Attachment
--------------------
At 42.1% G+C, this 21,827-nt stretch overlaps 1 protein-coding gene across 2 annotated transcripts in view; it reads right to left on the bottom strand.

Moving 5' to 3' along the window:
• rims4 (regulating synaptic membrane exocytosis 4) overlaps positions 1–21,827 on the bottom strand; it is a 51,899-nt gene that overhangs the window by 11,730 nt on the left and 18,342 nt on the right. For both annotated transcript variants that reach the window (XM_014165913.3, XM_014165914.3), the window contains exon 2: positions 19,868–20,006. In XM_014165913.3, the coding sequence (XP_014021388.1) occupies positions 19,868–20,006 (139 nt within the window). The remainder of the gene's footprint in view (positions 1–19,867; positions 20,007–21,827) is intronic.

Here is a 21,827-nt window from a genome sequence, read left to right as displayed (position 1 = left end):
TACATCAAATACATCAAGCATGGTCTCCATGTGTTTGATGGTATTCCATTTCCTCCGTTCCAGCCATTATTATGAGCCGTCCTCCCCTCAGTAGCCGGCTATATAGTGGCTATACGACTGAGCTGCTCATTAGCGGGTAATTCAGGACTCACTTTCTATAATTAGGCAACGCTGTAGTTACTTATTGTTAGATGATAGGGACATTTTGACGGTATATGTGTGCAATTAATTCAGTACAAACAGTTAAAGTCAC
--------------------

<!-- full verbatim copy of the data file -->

At 42.1% G+C, this 21,827-nt stretch overlaps 1 protein-coding gene across 2 annotated transcripts in view; it reads right to left on the bottom strand.

Moving 5' to 3' along the window:
• rims4 (regulating synaptic membrane exocytosis 4) overlaps positions 1–21,827 on the bottom strand; it is a 51,899-nt gene that overhangs the window by 11,730 nt on the left and 18,342 nt on the right. For both annotated transcript variants that reach the window (XM_014165913.3, XM_014165914.3), the window contains exon 2: positions 19,868–20,006. In XM_014165913.3, the coding sequence (XP_014021388.1) occupies positions 19,868–20,006 (139 nt within the window). The remainder of the gene's footprint in view (positions 1–19,867; positions 20,007–21,827) is intronic.

Here is a 21,827-nt window from a genome sequence, read left to right as displayed (position 1 = left end):
TACATCAAATACATCAAGCATGGTCTCCATGTGTTTGATGGTATTCCATTTCCTCCGTTCCAGCCATTATTATGAGCCGTCCTCCCCTCAGTAGCCGGCTATATAGTGGCTATACGACTGAGCTGCTCATTAGCGGGTAATTCAGGACTCACTTTCTATAATTAGGCAACGCTGTAGTTACTTATTGTTAGATGATAGGGACATTTTGACGGTATATGTGTGCAATTAATTCAGTACAAACAGTTAAAGTCAC